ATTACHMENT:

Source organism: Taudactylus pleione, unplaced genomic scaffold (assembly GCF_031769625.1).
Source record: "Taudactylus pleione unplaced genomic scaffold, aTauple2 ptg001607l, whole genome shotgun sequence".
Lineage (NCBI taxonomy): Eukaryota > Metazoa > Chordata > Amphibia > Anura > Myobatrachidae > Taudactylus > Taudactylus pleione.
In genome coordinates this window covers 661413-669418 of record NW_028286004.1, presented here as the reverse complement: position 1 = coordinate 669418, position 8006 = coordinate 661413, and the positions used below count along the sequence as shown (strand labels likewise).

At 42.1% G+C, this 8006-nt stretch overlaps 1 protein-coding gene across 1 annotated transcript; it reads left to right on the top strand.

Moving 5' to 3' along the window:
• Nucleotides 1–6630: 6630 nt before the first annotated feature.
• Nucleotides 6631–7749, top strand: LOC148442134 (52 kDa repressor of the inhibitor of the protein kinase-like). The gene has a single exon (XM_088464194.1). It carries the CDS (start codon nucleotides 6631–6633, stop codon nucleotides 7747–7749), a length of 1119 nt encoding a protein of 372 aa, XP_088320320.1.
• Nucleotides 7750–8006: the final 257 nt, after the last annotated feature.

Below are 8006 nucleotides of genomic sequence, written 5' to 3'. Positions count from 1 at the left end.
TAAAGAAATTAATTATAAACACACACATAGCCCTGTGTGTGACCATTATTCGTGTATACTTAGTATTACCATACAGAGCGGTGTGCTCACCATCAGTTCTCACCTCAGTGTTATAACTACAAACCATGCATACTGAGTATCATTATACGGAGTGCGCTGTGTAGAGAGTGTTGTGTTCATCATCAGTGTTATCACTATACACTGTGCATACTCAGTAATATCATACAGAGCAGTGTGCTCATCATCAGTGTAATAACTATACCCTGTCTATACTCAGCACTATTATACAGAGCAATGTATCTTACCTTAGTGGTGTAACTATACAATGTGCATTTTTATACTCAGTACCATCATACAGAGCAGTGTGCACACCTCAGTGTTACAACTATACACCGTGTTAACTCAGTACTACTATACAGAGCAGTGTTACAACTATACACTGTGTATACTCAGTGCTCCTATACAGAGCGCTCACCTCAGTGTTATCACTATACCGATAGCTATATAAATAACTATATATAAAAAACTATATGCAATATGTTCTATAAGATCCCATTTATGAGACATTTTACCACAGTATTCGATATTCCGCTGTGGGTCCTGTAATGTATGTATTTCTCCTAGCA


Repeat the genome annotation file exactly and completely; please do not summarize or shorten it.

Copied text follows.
Source organism: Taudactylus pleione, unplaced genomic scaffold (assembly GCF_031769625.1).
Source record: "Taudactylus pleione unplaced genomic scaffold, aTauple2 ptg001607l, whole genome shotgun sequence".
Lineage (NCBI taxonomy): Eukaryota > Metazoa > Chordata > Amphibia > Anura > Myobatrachidae > Taudactylus > Taudactylus pleione.
In genome coordinates this window covers 661413-669418 of record NW_028286004.1, presented here as the reverse complement: position 1 = coordinate 669418, position 8006 = coordinate 661413, and the positions used below count along the sequence as shown (strand labels likewise).

At 42.1% G+C, this 8006-nt stretch overlaps 1 protein-coding gene across 1 annotated transcript; it reads left to right on the top strand.

Moving 5' to 3' along the window:
• Nucleotides 1–6630: 6630 nt before the first annotated feature.
• Nucleotides 6631–7749, top strand: LOC148442134 (52 kDa repressor of the inhibitor of the protein kinase-like). The gene has a single exon (XM_088464194.1). It carries the CDS (start codon nucleotides 6631–6633, stop codon nucleotides 7747–7749), a length of 1119 nt encoding a protein of 372 aa, XP_088320320.1.
• Nucleotides 7750–8006: the final 257 nt, after the last annotated feature.

Below are 8006 nucleotides of genomic sequence, written 5' to 3'. Positions count from 1 at the left end.
TAAAGAAATTAATTATAAACACACACATAGCCCTGTGTGTGACCATTATTCGTGTATACTTAGTATTACCATACAGAGCGGTGTGCTCACCATCAGTTCTCACCTCAGTGTTATAACTACAAACCATGCATACTGAGTATCATTATACGGAGTGCGCTGTGTAGAGAGTGTTGTGTTCATCATCAGTGTTATCACTATACACTGTGCATACTCAGTAATATCATACAGAGCAGTGTGCTCATCATCAGTGTAATAACTATACCCTGTCTATACTCAGCACTATTATACAGAGCAATGTATCTTACCTTAGTGGTGTAACTATACAATGTGCATTTTTATACTCAGTACCATCATACAGAGCAGTGTGCACACCTCAGTGTTACAACTATACACCGTGTTAACTCAGTACTACTATACAGAGCAGTGTTACAACTATACACTGTGTATACTCAGTGCTCCTATACAGAGCGCTCACCTCAGTGTTATCACTATACCGATAGCTATATAAATAACTATATATAAAAAACTATATGCAATATGTTCTATAAGATCCCATTTATGAGACATTTTACCACAGTATTCGATATTCCGCTGTGGGTCCTGTAATGTATGTATTTCTCCTAGCA